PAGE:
What happens to a contingent fee when a lawyer must withdraw before the case is over?
Attorney Maria represents plaintiffs in personal injury cases. She is hired by client Casey to sue for damages resulting from an automobile accident. Casey signs a fee agreement that provides for Maria to receive a percentage of any future recovery.
Maria prepares and files the lawsuit on Casey’s behalf. The defendant’s answer includes a cross-claim against a third-party defendant, and Maria determines that she should also file a claim against the third-party defendant in order to protect Casey’s interests.
When Maria performs a conflict check, she discovers that the third-party defendant is a long-time client of her firm. The resulting conflict of interest will prevent her from representing Casey. Before she refers the case to a new attorney, however, she wants to ensure that she is compensated for her role in bringing in and developing the case. She has about eight hours of time into the case up to this point.
She considers the following, in order of her preference:
According to a 2020 Ethics Opinion, which of these options are permissible under the Texas Disciplinary Rules of Professional Conduct?
A. A 50% share of the ultimate recovery
B. A fee to compensate for the referral only
C. Quantum meruit for the work Maria performed prior to discovering the conflict
D. B and C
E. All of the above
F. None of the above
Fee splitting is permitted in Texas under Rule 1.04(f) of the Texas Disciplinary Rules of Professional Conduct, which states:
(f) A division or arrangement for division of a fee between lawyers who are not in the same firm may be made only if:
(1) the division is:
(i) in proportion to the professional services performed by each lawyer; or
(ii) made between lawyers who assume joint responsibility for the representation; and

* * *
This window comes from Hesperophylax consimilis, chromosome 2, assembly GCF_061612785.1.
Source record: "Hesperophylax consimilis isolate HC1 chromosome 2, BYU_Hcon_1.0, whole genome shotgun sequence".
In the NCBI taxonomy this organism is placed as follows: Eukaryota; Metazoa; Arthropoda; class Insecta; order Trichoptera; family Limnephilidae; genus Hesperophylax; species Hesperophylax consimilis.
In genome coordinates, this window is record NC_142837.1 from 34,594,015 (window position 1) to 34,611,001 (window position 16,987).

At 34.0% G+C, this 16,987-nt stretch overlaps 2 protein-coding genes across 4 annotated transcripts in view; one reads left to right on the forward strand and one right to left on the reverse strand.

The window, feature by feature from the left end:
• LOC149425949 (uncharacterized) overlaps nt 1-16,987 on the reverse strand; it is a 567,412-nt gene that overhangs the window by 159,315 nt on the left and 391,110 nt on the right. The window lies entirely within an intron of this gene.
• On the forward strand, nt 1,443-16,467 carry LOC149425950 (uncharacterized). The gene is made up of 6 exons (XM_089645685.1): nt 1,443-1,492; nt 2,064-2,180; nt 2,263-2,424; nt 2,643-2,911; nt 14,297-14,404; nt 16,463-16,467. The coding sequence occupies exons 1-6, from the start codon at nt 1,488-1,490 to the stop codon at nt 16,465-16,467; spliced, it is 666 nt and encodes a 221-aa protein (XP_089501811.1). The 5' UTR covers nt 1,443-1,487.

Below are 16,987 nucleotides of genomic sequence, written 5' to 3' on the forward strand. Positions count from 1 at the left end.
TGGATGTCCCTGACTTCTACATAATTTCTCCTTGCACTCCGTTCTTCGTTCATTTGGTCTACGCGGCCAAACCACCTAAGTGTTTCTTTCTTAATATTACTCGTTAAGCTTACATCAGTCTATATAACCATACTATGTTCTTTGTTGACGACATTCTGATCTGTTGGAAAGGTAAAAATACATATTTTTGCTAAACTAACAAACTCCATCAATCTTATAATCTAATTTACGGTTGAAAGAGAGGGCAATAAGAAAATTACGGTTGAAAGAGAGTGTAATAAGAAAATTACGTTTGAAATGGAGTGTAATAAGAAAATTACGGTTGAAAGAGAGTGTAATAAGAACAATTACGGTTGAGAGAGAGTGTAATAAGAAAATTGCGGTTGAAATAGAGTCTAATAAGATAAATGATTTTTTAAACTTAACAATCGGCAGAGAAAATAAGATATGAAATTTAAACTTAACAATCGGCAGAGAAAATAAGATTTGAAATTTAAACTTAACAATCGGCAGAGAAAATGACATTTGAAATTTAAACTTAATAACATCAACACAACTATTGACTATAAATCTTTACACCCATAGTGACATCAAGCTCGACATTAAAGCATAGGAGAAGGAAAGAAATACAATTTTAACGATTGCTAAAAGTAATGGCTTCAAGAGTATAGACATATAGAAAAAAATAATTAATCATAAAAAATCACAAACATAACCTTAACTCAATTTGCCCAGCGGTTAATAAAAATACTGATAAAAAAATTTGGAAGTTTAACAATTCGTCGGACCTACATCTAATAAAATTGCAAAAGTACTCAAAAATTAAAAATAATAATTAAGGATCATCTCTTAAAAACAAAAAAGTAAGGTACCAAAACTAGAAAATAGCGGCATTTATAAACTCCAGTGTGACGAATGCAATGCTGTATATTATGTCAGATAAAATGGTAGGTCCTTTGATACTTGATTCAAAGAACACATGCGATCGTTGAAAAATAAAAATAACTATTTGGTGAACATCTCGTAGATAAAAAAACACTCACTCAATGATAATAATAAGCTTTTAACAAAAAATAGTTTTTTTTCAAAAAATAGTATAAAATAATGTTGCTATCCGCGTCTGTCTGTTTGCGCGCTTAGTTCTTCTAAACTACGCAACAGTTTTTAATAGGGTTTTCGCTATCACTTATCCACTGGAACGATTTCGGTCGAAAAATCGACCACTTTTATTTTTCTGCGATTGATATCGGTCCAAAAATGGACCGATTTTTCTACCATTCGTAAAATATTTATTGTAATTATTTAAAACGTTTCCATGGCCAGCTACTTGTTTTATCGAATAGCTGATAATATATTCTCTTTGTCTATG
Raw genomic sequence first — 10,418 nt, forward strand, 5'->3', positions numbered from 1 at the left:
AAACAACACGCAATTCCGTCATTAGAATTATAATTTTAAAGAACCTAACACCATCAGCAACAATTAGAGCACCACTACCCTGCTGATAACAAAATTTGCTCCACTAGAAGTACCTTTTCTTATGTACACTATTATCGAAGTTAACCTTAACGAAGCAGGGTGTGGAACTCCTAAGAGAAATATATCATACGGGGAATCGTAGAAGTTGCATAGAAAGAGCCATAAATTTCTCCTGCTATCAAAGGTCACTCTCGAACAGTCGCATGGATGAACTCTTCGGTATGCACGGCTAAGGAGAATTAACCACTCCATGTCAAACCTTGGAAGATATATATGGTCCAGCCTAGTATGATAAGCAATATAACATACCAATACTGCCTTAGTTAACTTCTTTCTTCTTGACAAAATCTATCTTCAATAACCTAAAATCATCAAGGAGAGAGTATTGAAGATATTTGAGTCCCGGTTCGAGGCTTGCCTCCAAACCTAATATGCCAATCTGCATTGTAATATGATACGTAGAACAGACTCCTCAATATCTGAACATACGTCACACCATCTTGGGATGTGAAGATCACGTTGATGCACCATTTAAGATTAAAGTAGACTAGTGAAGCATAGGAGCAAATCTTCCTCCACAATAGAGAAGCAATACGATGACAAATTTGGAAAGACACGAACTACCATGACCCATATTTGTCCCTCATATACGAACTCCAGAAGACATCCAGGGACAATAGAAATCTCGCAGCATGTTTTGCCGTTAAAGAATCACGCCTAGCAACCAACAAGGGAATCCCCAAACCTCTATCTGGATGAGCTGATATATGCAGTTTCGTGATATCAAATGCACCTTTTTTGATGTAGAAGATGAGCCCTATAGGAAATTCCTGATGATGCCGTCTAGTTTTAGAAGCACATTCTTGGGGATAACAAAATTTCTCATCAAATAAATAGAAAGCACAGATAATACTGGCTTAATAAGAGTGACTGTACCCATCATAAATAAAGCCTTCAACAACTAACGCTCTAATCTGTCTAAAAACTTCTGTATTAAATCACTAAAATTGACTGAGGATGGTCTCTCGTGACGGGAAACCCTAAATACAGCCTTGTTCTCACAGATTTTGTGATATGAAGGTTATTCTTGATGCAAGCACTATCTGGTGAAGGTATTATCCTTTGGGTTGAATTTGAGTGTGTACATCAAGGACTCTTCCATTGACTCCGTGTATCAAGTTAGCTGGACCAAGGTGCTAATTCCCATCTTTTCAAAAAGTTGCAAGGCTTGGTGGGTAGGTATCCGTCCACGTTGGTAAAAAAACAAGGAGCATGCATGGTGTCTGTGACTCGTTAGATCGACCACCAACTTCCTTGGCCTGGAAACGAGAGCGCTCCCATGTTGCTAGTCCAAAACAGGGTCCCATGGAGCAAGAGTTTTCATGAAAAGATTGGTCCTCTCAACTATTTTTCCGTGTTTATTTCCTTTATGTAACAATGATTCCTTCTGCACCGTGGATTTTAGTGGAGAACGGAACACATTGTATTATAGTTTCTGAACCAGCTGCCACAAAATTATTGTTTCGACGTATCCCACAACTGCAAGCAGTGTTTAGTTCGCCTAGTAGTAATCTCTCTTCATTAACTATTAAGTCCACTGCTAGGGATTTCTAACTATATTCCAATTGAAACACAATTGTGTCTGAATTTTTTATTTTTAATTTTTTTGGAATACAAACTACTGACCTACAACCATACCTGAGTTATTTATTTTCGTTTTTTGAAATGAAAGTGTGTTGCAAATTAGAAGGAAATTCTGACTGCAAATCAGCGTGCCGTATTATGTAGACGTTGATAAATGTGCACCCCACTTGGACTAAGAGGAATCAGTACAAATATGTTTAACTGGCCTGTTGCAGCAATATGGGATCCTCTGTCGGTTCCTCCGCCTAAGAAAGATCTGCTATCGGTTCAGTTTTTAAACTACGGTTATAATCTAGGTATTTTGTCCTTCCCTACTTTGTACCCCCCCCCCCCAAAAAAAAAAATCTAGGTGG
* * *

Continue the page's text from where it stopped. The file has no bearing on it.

(2) the client consents in writing to the terms of the arrangement prior to the time of the association or referral proposed, including
(i) the identity of all lawyers or law firms who will participate in the fee-sharing arrangement; and
(ii) whether fees will be divided based on the proportion of services performed or by lawyers agreeing to assume joint responsibility for the representation; and
(iii) the share of the fee that each lawyer or law firm will receive or, if the division is based on the proportion of services performed, the basis on which the division will be made; and
(3) the aggregate fee does not violate paragraph (a),
The Professional Ethics Committee for the State Bar of Texas considered this question in Ethics Opinion 688 (May 2020). The Opinion concludes that a lawyer who must withdraw because of a conflict of interest cannot possibly assume “joint responsibility” for the ongoing representation. It also finds that, under these circumstances, a 50-50 fee division “cannot reasonably be considered a division in proportion to the professional services performed.”
While the Opinion does not take a position on whether a quantum meruit claim may violate Texas law, it does conclude that such an arrangement here does not violate the Texas Disciplinary Rules of Professional Conduct. But the Opinion does warn that:
A lawyer should be mindful that courts “scrutinize with jealousy” all modifications to a client fee agreement during the representation. Archer v. Griffith, 390 S.W.2d 735, 739 (Tex. 1964). “There is a presumption of unfairness or invalidity attaching to the contract, and the burden of showing its fairness and reasonableness is on the attorney.” Id. See also Opinion 679 (September 2018) (renegotiating fee during representation) and ABA Formal Opinion 11-458 (2011) (“Changing Fee Arrangements During Representation”).
Finally, pure referral fees are not permitted under Rule 1.04(f) because they do not meet the proportion of services and joint responsibility requirements. The correct answer is C.